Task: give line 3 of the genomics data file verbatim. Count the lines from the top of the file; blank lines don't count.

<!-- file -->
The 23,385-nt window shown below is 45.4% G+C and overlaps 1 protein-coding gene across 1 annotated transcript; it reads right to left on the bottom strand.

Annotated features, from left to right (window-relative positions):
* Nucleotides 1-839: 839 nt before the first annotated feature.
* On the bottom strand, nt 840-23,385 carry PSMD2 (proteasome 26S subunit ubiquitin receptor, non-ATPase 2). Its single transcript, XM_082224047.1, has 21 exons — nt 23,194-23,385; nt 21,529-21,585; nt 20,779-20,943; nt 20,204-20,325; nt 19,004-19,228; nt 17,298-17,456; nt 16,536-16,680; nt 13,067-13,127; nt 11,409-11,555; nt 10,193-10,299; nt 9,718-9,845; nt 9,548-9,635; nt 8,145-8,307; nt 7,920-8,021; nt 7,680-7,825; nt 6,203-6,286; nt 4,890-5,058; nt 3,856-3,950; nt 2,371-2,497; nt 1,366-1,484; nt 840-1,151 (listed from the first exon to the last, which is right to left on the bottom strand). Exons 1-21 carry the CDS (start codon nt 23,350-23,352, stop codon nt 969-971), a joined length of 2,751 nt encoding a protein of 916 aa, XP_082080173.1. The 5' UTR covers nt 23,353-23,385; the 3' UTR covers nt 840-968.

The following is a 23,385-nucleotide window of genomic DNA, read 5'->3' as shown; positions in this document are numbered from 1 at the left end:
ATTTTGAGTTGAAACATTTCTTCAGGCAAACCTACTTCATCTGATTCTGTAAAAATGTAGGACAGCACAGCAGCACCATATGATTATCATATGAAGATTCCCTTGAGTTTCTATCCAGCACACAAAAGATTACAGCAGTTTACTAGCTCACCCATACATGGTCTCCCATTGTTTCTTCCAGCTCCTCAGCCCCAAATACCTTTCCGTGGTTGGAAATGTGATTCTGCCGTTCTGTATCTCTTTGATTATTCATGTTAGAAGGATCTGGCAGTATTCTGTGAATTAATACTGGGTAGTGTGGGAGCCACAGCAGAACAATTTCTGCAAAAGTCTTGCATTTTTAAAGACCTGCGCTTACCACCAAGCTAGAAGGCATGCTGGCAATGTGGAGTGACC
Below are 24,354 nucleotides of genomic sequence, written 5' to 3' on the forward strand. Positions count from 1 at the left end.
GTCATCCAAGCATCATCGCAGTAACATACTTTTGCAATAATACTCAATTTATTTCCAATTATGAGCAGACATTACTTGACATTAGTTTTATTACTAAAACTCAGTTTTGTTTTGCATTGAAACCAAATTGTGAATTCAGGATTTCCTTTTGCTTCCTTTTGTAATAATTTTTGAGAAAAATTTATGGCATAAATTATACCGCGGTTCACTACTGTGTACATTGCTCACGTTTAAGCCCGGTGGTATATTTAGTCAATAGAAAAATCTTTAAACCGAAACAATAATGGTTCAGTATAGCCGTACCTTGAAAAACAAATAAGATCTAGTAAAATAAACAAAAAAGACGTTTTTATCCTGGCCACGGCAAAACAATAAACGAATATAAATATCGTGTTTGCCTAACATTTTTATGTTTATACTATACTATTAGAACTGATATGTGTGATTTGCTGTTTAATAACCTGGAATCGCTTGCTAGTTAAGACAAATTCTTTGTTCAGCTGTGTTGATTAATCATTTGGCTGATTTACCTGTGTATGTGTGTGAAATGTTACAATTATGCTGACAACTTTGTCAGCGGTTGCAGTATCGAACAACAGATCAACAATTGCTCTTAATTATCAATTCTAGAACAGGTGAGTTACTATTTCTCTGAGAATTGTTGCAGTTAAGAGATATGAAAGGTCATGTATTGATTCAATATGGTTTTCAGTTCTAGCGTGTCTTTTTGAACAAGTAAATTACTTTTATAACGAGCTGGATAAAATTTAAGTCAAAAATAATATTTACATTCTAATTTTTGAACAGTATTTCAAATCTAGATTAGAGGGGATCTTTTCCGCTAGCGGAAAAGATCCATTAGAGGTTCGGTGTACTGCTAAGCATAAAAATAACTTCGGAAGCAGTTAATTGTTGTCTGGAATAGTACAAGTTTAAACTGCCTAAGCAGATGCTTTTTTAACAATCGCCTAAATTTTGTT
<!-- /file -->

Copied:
* Nucleotides 1-839: 839 nt before the first annotated feature.